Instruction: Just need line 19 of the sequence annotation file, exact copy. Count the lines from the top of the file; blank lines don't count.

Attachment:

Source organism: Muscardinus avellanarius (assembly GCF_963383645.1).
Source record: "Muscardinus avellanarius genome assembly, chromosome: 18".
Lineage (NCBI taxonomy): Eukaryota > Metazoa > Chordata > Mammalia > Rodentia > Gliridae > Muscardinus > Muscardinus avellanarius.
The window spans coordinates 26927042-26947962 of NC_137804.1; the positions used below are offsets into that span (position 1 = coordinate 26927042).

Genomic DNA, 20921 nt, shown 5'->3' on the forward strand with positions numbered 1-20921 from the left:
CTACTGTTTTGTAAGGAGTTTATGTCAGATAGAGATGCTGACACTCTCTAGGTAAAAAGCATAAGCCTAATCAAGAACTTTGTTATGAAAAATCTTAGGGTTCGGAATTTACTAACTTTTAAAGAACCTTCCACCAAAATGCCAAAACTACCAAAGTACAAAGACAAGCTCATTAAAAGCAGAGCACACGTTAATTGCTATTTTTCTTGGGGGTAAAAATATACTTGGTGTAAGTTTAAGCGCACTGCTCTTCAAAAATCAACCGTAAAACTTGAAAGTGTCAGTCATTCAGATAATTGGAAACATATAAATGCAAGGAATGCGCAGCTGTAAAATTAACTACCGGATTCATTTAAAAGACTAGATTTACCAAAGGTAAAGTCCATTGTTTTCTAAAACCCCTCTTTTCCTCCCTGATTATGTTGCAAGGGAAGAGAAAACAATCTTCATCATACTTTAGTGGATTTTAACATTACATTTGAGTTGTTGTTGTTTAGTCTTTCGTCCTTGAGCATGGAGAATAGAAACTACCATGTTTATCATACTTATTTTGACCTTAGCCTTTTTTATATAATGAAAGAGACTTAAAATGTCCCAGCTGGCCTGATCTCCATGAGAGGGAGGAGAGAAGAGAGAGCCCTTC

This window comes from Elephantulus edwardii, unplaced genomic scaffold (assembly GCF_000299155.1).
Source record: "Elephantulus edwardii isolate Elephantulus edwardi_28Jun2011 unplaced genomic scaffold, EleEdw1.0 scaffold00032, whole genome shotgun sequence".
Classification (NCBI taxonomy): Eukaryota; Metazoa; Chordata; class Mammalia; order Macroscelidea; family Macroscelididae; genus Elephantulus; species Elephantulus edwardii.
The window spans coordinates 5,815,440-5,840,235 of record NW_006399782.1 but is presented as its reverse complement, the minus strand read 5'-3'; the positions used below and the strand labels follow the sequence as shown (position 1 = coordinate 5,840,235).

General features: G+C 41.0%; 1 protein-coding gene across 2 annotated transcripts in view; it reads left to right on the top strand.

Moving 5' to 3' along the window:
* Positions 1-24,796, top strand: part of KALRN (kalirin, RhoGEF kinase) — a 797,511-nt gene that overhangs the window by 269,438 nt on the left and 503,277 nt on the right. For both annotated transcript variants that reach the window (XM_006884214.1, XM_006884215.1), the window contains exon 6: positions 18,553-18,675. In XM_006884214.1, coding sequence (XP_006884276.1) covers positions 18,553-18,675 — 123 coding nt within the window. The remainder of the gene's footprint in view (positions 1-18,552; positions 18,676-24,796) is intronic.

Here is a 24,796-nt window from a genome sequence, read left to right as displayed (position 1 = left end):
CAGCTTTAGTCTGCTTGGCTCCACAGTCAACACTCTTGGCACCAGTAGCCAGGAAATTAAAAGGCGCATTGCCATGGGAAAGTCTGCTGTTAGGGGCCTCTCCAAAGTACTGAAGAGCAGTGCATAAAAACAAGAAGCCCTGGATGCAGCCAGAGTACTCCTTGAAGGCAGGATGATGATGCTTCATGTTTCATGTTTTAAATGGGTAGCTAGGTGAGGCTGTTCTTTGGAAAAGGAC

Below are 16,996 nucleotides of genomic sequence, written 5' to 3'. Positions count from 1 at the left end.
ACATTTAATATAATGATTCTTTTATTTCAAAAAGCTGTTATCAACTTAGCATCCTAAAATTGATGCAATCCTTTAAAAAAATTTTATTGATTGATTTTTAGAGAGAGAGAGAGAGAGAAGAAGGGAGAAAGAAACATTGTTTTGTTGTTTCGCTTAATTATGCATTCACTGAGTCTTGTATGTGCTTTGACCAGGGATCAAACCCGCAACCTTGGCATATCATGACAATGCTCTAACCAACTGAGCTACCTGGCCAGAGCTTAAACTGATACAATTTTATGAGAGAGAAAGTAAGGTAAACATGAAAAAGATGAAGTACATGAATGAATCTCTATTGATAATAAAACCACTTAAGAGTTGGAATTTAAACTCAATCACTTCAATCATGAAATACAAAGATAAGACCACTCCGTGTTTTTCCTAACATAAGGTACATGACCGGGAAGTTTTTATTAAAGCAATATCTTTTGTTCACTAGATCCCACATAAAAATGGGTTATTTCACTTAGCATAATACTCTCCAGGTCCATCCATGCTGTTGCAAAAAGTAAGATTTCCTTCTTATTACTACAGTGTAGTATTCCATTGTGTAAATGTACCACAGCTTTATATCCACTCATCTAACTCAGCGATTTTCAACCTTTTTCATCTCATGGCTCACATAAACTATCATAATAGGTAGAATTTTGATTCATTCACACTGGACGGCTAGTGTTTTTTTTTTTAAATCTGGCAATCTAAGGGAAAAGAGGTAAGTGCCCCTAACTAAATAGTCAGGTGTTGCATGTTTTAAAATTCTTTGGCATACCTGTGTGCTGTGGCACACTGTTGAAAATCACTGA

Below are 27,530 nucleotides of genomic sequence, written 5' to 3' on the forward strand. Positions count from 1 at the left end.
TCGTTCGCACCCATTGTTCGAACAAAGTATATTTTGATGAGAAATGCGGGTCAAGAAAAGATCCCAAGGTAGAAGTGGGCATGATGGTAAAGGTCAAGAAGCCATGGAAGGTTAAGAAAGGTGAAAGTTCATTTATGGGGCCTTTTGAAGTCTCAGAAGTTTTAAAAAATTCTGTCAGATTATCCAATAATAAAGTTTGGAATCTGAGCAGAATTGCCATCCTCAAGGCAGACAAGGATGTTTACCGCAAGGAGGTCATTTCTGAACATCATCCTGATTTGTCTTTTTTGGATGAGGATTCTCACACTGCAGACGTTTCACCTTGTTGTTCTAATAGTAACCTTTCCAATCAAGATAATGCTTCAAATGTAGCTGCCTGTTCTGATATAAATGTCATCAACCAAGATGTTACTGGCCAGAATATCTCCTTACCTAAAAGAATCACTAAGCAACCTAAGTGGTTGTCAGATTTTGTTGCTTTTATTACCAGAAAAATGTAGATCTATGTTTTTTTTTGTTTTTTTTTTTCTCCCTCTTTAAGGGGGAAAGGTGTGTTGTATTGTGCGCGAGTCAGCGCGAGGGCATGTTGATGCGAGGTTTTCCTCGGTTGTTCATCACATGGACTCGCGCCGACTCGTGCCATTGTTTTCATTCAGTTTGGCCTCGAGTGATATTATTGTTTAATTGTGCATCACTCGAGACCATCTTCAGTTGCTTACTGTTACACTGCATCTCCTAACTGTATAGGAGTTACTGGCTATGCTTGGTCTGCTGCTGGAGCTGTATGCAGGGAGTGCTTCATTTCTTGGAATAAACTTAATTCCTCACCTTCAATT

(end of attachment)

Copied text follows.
TCGTTCGCACCCATTGTTCGAACAAAGTATATTTTGATGAGAAATGCGGGTCAAGAAAAGATCCCAAGGTAGAAGTGGGCATGATGGTAAAGGTCAAGAAGCCATGGAAGGTTAAGAAAGGTGAAAGTTCATTTATGGGGCCTTTTGAAGTCTCAGAAGTTTTAAAAAATTCTGTCAGATTATCCAATAATAAAGTTTGGAATCTGAGCAGAATTGCCATCCTCAAGGCAGACAAGGATGTTTACCGCAAGGAGGTCATTTCTGAACATCATCCTGATTTGTCTTTTTTGGATGAGGATTCTCACACTGCAGACGTTTCACCTTGTTGTTCTAATAGTAACCTTTCCAATCAAGATAATGCTTCAAATGTAGCTGCCTGTTCTGATATAAATGTCATCAACCAAGATGTTACTGGCCAGAATATCTCCTTACCTAAAAGAATCACTAAGCAACCTAAGTGGTTGTCAGATTTTGTTGCTTTTATTACCAGAAAAATGTAGATCTATGTTTTTTTTTGTTTTTTTTTTTCTCCCTCTTTAAGGGGGAAAGGTGTGTTGTATTGTGCGCGAGTCAGCGCGAGGGCATGTTGATGCGAGGTTTTCCTCGGTTGTTCATCACATGGACTCGCGCCGACTCGTGCCATTGTTTTCATTCAGTTTGGCCTCGAGTGATATTATTGTTTAATTGTGCATCACTCGAGACCATCTTCAGTTGCTTACTGTTACACTGCATCTCCTAACTGTATAGGAGTTACTGGCTATGCTTGGTCTGCTGCTGGAGCTGTATGCAGGGAGTGCTTCATTTCTTGGAATAAACTTAATTCCTCACCTTCAATT